Article Submission Guidelines for Practice Management, EHR, Glaucoma, and Managed Care

CLASSIFIEDS

Pre-owned equipment, practices for sale, open positions, helpful practice management resources and more!

Click here to view the latest classifieds from Optometric Management.

Article Date: 7/1/2014

Print Friendly Page
BUSINESS: financial foundations
BUSINESS

  financial foundations

Calculating Chair Cost: Part 2

Three ways to use chair cost calculations.

DAVID MILLS, O.D., M.B.A.

In part one of this two-part series (June 2014 OM), we learned how to calculate chair cost. In part two, I discuss three ways that chair cost can be used to strategize important business decisions.

1 Set your fee schedule.

Many factors should be evaluated when determining charges for the services you provide. One factor is chair cost, which directly measures the operational costs, or fixed expenses, of the business. To review, it is calculated by dividing your fixed overhead by the total number of practitioner hours.

You want to be sure that you generate enough income per hour to at least meet this value. If fees are set too low, below the value of chair cost, it is impossible to generate profit.

For example, let’s say your chair cost is $62.00/hour. However, after figuring all your expenses, including variables, such as a lab bill, you determine you need a chair cost of $77.50/hour to generate a profit. Therefore, you would need to set your fees high enough to at least generate enough per hour to cover all your expenses, both fixed and variable.

Remember, we, as O.D.s, are only concerned about revenues collected on services, not on material sales. Also, it is important to only consider the amounts you are actually going to receive, the approved amounts for the service set by the insurance provider.

2 Evaluate the addition of a new associate.

When considering adding a new associate to your practice, one factor that should be examined is the effect the addition will have on chair cost. Assuming you are not replacing your current work hours with those of a new associate, the number of practitioner hours per month for the practice will increase.

However, don’t forget to add additional operational expenses associated with the new hire, such as the associate’s salary. Perhaps you will need to add an additional staff person, or you may find that other fixed expenses increase. Calculating the chair cost associated with the new associate helps illustrate how much revenue is ultimately being generated to net practice income.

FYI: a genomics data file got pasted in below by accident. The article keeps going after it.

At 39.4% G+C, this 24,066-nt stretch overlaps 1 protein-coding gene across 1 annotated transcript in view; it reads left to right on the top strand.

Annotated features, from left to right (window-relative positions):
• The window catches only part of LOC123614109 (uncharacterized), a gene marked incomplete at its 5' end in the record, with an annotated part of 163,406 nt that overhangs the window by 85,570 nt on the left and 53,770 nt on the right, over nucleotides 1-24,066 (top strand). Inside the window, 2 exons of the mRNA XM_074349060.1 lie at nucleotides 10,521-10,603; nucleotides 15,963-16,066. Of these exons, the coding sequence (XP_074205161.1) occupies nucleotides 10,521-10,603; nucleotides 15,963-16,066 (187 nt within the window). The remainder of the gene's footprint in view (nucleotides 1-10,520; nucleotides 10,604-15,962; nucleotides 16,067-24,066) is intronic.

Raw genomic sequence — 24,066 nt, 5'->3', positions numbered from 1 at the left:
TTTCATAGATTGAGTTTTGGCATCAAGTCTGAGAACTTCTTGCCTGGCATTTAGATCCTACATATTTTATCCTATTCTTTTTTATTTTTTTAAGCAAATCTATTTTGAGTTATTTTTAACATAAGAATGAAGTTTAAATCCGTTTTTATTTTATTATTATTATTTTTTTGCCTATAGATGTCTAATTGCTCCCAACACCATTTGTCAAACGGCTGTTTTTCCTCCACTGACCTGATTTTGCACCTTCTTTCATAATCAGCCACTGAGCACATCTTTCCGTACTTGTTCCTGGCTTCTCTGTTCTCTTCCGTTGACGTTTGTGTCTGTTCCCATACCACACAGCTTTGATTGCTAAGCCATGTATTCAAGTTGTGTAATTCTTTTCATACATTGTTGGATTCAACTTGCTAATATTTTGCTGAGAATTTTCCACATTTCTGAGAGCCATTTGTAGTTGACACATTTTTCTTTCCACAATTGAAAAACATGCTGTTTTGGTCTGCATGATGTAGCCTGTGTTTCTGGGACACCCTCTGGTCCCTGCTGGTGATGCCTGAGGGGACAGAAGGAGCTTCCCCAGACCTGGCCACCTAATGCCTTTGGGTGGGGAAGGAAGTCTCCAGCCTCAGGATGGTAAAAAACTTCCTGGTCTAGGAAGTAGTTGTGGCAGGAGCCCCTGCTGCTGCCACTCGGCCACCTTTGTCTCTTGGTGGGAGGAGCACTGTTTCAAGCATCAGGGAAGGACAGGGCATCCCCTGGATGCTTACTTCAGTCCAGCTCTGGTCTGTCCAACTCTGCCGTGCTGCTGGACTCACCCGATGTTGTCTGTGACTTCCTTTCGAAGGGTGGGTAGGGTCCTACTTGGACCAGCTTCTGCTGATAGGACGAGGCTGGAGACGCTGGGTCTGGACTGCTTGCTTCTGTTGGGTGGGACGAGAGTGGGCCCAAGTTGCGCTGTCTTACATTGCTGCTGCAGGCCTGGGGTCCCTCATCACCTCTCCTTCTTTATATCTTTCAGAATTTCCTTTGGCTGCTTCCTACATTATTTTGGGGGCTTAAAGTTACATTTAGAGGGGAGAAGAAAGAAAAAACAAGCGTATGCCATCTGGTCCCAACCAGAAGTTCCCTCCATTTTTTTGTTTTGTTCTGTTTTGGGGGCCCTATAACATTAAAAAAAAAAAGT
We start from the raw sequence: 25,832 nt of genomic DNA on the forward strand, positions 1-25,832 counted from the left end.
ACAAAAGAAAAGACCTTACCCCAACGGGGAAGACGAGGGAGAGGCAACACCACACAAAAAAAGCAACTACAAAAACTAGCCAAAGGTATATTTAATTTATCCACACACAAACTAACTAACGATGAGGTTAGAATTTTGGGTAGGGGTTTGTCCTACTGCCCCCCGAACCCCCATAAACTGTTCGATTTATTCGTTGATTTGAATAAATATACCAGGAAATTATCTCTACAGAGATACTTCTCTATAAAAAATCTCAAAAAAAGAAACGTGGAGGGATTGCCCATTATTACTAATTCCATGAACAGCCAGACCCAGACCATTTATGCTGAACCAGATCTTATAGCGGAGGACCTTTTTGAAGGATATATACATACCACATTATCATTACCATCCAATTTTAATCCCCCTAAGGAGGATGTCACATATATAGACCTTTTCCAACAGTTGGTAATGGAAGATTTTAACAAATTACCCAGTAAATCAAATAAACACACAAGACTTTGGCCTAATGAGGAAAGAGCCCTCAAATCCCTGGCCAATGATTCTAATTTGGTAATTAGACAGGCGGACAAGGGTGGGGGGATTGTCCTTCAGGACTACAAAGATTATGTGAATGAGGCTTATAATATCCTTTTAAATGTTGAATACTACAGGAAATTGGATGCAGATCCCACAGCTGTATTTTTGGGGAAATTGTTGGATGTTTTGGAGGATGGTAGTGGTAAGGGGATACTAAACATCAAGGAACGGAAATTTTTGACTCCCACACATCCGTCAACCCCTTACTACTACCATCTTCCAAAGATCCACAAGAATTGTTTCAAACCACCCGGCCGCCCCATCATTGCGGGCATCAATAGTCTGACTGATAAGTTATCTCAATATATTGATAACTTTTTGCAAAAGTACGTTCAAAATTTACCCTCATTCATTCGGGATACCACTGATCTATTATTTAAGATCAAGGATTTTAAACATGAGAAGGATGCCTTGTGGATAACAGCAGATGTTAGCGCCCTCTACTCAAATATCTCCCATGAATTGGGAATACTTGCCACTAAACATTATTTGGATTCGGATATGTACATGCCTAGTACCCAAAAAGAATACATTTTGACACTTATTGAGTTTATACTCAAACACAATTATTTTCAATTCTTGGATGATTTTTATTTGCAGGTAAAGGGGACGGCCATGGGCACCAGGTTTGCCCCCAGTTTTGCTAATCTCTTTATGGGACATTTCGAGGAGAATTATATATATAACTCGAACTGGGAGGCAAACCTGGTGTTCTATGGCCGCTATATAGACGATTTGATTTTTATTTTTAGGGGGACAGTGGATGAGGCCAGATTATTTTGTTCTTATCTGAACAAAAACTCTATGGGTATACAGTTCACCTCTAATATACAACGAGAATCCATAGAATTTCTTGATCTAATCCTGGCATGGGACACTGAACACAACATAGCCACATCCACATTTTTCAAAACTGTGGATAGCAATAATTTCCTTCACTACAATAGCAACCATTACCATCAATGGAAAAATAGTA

3 Determine insurance plan profitability.

Knowing your chair cost is vitally important when evaluating participation in different insurance plans. For example, if the chair cost is $62.00/hour and the insurance plan you are evaluating only pays $40.00 per visit, you are $22.00 in deficit.

The common response is to examine more patients per hour. That could be a viable solution, however, don’t forget to recalculate the chair cost to determine whether this strategy increases the operational expenses. Often times, to increase your number of exams per hour, you must increase staffing or other fixed expenses. In other words, the chair cost may continue to climb, negating the positive effect of examining more patients per hour.

Bottom line

Calculating chair cost is vitally important to the sound business management of the practice. Knowing how each dollar of revenue collected is allocated to meet expenses and, ultimately, generate profit, is critical in managing any business. OM


DR. MILLS PRACTICES AT OCEAN STATE EYE CARE IN WARWICK, R.I., AND HOLDS AN M.B.A. FROM PROVIDENCE COLLEGE. E-MAIL HIM AT MILLSD@NECO.EDU, OR SEND COMMENTS TO OPTOMETRICMANAGEMENT@GMAIL.COM.



Optometric Management, Volume: 49 , Issue: July 2014, page(s): 56

Table of Contents Archives



AWS-#2